The attempt to look at your attitude — what you are feeling and thinking and the frame that holds it –
and then your attitude to your attitude,
is one of the routes to freedom
John Tarrant, In the Wild Places
Those who love their own noise are impatient of everything else. They constantly defile the silence of the forests and the mountains and the sea. They bore through silent nature in every direction with their machines, for fear that the calm world might accuse them of their own emptiness. The urgency of their swift movement seems to ignore the tranquility of nature by pretending to have a purpose. The loud plane seems for a moment to deny the reality of the clouds and of the sky, by its direction, its noise, and its pretended strength. The silence of the sky remains when the plane has gone. The tranquility of the clouds will remain when the plane has fallen apart. It is the silence of the world that is real.
What is balance in a society whose skewing of time has it totally off-balance? What is balance in a culture that has destroyed the night with perpetual light and keeps equipment going twenty-four hours a day because it is more costly to turn machines on and of than it is to pay people to run them at strange and difficult hours? In the first place balance for us is obviously not a mathematical division of the day. For most of us our days simply do not divide that easily. In the second place, balance for us is clearly not equivalence. Because I have done forty hours of work this week doesn’t mean that I will have forty hours of prayer and leisure. What it does mean, however, is that somehow I must make time for both. I must make time or die inside.
Joan Chittister, Wisdom Distilled from the Daily
…You come, dreaming of ferns and flowers
and new leaves unfolding
upon the brash turnip-hearted skunk cabbage…
…Your kneel beside it. The smell
is lurid and flows in the most
…but these are the woods you love,
where the secret name
of every death is life again – a miracle…
…What blazes the trail is not necessarily pretty.
Mary Oliver, Skunk Cabbage
Every step we take, can be filled with peace, joy, and serenity. The question is whether or not we are in touch with it. We need only to be awake, alive in the present moment.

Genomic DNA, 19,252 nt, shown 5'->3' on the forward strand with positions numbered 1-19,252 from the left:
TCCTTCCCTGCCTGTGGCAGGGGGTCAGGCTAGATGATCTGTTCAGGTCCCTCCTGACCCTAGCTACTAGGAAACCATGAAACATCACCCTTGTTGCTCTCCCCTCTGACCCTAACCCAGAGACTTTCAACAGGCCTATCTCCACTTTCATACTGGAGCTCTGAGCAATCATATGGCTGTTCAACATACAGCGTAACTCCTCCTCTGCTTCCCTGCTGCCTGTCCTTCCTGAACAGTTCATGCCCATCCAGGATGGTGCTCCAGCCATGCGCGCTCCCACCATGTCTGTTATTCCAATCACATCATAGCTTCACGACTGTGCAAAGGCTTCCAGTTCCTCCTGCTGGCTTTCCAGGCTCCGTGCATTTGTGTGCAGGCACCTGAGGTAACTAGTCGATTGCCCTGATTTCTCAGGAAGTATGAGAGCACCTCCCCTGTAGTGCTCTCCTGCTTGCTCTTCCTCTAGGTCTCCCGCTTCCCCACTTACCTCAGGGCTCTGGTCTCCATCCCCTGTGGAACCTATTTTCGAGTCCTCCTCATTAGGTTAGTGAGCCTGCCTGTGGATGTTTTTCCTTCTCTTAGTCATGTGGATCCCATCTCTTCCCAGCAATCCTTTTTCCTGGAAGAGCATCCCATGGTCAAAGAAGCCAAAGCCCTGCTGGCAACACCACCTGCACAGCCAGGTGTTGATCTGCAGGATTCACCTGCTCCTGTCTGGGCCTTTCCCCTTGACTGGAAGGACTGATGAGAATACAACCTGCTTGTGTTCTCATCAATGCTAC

Thich Nhat Hahn
In this part of the world there are not so many English Speaking Retreats available, besides the excellent ones offered all year round at Gaia House in the UK. Therefore, deepening practice through an extended period of silence can be difficult to organize without the extra expense of long travel. For this reason I am delighted to be able to post that James Baraz, the author of the well-known book and programme Awakening Joy, will be leading a Mindfulness Retreat, from June 27 – July 5, in the lovely retreat center at Götzis, Austria, just across the border from Switzerland. The title of the retreat is Being Present for Your Life and the emphasis is on quieting the mind, opening the heart, and developing loving-kindness, clarity and depth of practice. Because the format includes periods of silent sitting and walking meditation along with discussion and mindful movement, this is a great place to start one’s retreat experience, with an excellent teacher. It would be very suitable for all who have completed the MBSR programme and who wish to deepen their practice. More details can be found by clicking on the link : http://www.arbor-seminare.de/being-present-your-life
Here in France, the 4th International Forum on Buddhism and Medicine will be held at the end of May in Lerab Linn near Montpellier, with a range of international speakers coming. Again, details can be found by clicking the link http://2013.buddhismandmedicine.org/en/
Finally, since this is a practical post, the blog had its 200,000 visitor last week, one year after we reached our first 100,000, which took over two and a half years. I want to thank everyone of you who stops by for your readership and comments, and all who follow the Blog for your support, practice and presence on this journey.
Music is pleasing not only because of the sound but because of the silence that is in it: without the alternation of sound and silence, there would be no rhythm. If we strive to be happy by filling in the silences of life with sound, productive by turning all life’s leisure into work, and real by turning all our being into doing, we will only succeed in producing a hell on earth. If we have not silence, God is not heard in our music. If we have not rest, God does not bless our work. If we twist our lives out of shape in order to fill every corner of them with action and experience, God will seem silently to withdraw from our hearts and leave us empty.
Thomas Merton, No Man is an Island
photo : jon rawlinson